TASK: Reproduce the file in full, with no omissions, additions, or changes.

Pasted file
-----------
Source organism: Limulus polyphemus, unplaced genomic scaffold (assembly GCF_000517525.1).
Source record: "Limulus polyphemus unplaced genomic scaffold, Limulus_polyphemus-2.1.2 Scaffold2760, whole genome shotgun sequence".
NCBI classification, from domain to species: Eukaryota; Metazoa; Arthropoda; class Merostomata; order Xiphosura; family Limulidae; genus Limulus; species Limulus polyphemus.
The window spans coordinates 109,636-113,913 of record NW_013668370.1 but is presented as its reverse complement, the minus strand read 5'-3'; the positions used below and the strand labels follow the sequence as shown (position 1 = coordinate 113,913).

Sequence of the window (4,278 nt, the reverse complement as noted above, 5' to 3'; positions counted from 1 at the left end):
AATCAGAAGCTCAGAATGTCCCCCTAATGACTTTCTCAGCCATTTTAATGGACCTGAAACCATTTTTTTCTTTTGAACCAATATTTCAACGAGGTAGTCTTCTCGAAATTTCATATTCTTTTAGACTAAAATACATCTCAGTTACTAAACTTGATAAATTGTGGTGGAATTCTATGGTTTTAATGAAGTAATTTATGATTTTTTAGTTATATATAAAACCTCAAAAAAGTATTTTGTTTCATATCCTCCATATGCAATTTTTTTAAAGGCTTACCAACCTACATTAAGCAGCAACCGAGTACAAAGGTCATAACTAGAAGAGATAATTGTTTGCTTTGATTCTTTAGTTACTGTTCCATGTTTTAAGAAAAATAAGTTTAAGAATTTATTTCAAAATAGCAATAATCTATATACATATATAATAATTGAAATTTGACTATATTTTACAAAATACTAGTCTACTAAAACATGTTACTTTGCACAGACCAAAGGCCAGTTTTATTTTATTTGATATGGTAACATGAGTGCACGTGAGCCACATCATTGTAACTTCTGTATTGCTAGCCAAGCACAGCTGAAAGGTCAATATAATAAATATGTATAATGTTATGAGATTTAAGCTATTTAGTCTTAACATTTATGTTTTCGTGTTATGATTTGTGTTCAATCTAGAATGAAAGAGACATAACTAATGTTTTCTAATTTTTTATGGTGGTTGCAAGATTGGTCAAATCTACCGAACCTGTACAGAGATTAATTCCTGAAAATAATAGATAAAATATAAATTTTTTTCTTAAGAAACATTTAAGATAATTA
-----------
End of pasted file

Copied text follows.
Source organism: Limulus polyphemus, unplaced genomic scaffold (assembly GCF_000517525.1).
Source record: "Limulus polyphemus unplaced genomic scaffold, Limulus_polyphemus-2.1.2 Scaffold2760, whole genome shotgun sequence".
NCBI classification, from domain to species: Eukaryota; Metazoa; Arthropoda; class Merostomata; order Xiphosura; family Limulidae; genus Limulus; species Limulus polyphemus.
The window spans coordinates 109,636-113,913 of record NW_013668370.1 but is presented as its reverse complement, the minus strand read 5'-3'; the positions used below and the strand labels follow the sequence as shown (position 1 = coordinate 113,913).

Sequence of the window (4,278 nt, the reverse complement as noted above, 5' to 3'; positions counted from 1 at the left end):
AATCAGAAGCTCAGAATGTCCCCCTAATGACTTTCTCAGCCATTTTAATGGACCTGAAACCATTTTTTTCTTTTGAACCAATATTTCAACGAGGTAGTCTTCTCGAAATTTCATATTCTTTTAGACTAAAATACATCTCAGTTACTAAACTTGATAAATTGTGGTGGAATTCTATGGTTTTAATGAAGTAATTTATGATTTTTTAGTTATATATAAAACCTCAAAAAAGTATTTTGTTTCATATCCTCCATATGCAATTTTTTTAAAGGCTTACCAACCTACATTAAGCAGCAACCGAGTACAAAGGTCATAACTAGAAGAGATAATTGTTTGCTTTGATTCTTTAGTTACTGTTCCATGTTTTAAGAAAAATAAGTTTAAGAATTTATTTCAAAATAGCAATAATCTATATACATATATAATAATTGAAATTTGACTATATTTTACAAAATACTAGTCTACTAAAACATGTTACTTTGCACAGACCAAAGGCCAGTTTTATTTTATTTGATATGGTAACATGAGTGCACGTGAGCCACATCATTGTAACTTCTGTATTGCTAGCCAAGCACAGCTGAAAGGTCAATATAATAAATATGTATAATGTTATGAGATTTAAGCTATTTAGTCTTAACATTTATGTTTTCGTGTTATGATTTGTGTTCAATCTAGAATGAAAGAGACATAACTAATGTTTTCTAATTTTTTATGGTGGTTGCAAGATTGGTCAAATCTACCGAACCTGTACAGAGATTAATTCCTGAAAATAATAGATAAAATATAAATTTTTTTCTTAAGAAACATTTAAGATAATTA